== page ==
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Page last updated at 17:34 GMT, Friday, 23 October 2009 18:34 UK

Japan is 'Galapagos of mobile industry'

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Richard Taylor discovers some of the more unusual mobile phones available

Richard Taylor
By Richard Taylor
Editor, BBC Click

If you ever doubted the mobile phone was reshaping the world, well... where have you been all this time?

The "Keitei" as it is known is not merely an accessory here - it has become the must-have personal companion for almost every Japanese adult.

"Japan is considered the Galapagos of the mobile industry," says Kei Shimada, CEO and founder of Infinita.

"We've evolved heavily on our own, we've put certain features and functions which would probably only work in Japan."

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That means phenomena you just wouldn't see elsewhere - like commuters heads down reading Japanese novels and manga on a three-inch screen.

And the e-wallet smartcard - allowing the purchase of goods by just touching it against a sensor - is now standard issue on virtually all handsets and soon GPS will be too.

So if you are in the market for a mobile, how on earth do you differentiate one from another, when there is a kaleidoscopic array on offer?

One way is to choose a defining feature.

Phones' features vary from integrated e-books, high definition video cameras, and phones that can live stream TV from eight terrestrial channels.

Satisfying demands

And as you would expect, all of these innovations are backed up by blisteringly fast mobile networks.

In Tokyo, the Emobile network has just launched HSPA+ which offers a staggering 21 megabits per second (mbps) download speed.

If 21 mbps sounds too good to be true, you would be right.

In practice you might get 16 or 17 mbps, and that is if you are right next to the network base station, there are no more than three people using the network, and the wind is blowing in the right direction.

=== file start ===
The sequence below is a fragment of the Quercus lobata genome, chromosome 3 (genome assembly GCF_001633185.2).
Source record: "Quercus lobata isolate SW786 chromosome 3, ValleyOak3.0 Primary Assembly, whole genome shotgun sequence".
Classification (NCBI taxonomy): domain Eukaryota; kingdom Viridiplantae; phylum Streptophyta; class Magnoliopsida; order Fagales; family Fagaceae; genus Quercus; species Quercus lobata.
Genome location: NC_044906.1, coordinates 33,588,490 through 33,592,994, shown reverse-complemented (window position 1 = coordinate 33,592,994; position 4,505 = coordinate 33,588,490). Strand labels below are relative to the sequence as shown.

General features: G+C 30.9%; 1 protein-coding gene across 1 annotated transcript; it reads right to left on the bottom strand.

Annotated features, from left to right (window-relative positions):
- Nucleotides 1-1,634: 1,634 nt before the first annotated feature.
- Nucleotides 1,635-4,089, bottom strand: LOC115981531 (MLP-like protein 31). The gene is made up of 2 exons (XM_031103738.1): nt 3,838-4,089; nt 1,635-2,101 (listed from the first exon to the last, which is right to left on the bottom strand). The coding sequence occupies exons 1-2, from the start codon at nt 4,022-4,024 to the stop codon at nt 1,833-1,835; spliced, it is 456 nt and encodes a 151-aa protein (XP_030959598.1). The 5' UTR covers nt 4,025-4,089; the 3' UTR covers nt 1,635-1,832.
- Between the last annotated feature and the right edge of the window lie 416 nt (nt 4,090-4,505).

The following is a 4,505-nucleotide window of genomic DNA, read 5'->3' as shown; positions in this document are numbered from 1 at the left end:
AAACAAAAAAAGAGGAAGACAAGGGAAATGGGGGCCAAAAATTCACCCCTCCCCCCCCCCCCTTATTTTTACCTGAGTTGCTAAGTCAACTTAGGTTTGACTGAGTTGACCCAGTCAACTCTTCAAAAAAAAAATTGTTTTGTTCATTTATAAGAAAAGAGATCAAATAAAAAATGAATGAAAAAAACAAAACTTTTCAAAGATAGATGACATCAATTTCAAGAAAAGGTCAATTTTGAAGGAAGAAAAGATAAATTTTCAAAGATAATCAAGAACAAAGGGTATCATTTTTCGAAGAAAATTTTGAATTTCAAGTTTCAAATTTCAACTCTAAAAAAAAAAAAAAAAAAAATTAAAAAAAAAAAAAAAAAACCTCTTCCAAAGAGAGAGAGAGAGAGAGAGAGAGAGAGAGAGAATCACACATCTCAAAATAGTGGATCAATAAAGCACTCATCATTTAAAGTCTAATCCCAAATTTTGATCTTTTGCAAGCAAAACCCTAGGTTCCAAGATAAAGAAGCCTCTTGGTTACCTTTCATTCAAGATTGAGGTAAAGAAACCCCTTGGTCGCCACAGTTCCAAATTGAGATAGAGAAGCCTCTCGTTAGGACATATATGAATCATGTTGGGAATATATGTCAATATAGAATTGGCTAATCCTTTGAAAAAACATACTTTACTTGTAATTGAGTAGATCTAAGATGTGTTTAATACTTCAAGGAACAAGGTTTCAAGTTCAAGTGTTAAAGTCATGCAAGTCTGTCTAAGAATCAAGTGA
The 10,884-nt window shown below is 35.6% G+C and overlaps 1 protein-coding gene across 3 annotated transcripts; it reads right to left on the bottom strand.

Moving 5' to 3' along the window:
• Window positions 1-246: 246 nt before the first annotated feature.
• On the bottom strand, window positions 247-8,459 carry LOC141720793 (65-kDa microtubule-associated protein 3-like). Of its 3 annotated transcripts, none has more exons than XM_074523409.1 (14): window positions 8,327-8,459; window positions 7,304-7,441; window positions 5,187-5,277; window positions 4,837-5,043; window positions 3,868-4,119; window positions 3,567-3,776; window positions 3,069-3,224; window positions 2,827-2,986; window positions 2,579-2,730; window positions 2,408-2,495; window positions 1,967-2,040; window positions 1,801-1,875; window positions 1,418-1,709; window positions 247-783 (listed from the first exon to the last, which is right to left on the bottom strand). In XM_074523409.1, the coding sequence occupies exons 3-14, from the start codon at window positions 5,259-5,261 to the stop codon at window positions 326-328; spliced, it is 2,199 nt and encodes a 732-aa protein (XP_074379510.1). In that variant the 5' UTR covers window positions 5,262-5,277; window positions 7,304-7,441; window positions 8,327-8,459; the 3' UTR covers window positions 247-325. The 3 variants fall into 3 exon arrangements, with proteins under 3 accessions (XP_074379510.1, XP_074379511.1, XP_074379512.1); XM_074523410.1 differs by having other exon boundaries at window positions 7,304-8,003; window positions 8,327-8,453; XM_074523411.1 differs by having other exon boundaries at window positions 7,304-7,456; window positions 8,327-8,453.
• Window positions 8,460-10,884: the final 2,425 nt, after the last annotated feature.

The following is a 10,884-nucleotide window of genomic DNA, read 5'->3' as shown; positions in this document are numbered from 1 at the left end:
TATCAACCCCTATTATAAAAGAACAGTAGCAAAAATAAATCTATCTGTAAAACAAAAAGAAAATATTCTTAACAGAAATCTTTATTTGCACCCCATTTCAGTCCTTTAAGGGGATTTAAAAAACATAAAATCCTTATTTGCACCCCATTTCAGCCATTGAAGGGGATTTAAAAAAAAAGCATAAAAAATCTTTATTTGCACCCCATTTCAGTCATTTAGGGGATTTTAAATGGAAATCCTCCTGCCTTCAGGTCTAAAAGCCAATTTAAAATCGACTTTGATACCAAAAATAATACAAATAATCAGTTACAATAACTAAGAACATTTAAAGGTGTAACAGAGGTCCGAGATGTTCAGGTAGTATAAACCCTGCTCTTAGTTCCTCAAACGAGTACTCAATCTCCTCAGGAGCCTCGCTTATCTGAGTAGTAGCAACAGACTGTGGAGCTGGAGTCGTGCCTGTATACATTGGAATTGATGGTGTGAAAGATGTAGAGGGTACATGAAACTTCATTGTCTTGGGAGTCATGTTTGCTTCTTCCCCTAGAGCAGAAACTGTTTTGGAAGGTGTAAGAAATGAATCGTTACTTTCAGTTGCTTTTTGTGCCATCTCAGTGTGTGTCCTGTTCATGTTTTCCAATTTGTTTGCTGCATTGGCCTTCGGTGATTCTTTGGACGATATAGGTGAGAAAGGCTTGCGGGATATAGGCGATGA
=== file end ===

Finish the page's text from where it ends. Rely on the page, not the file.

In more normal circumstances you might achieve three or four mbps.

But still, with the ability to stream high definition internet video, that should be enough to satisfy all but the most demanding of internet gluttons.

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"Sure, videos are one area where high-speed internet connections would enhance the user experience," says Kei Shimada.

"But moreover if you have a high-speed internet connection you would be able to upload your content and information to the cloud and not have to have big hard drives or solid state storage on the handset itself."

In Japan, it is easy to see a truly interactive mobile future - one where you are able to use your phone to automate domestic tasks and make sure they are being done by using your handset to control a roving webcam.

Indeed, the line between home and mobile communications will start to disappear altogether.

Your TV would recognise your mobile as soon as you are in the same room.

Because your preferences are stored online, it can tailor the content too. You pick up on what you were watching on the way home or it intelligently suggests something for you to watch.

Today, these are just conceptual scenarios but you can bet that it won't be long before they are reality.



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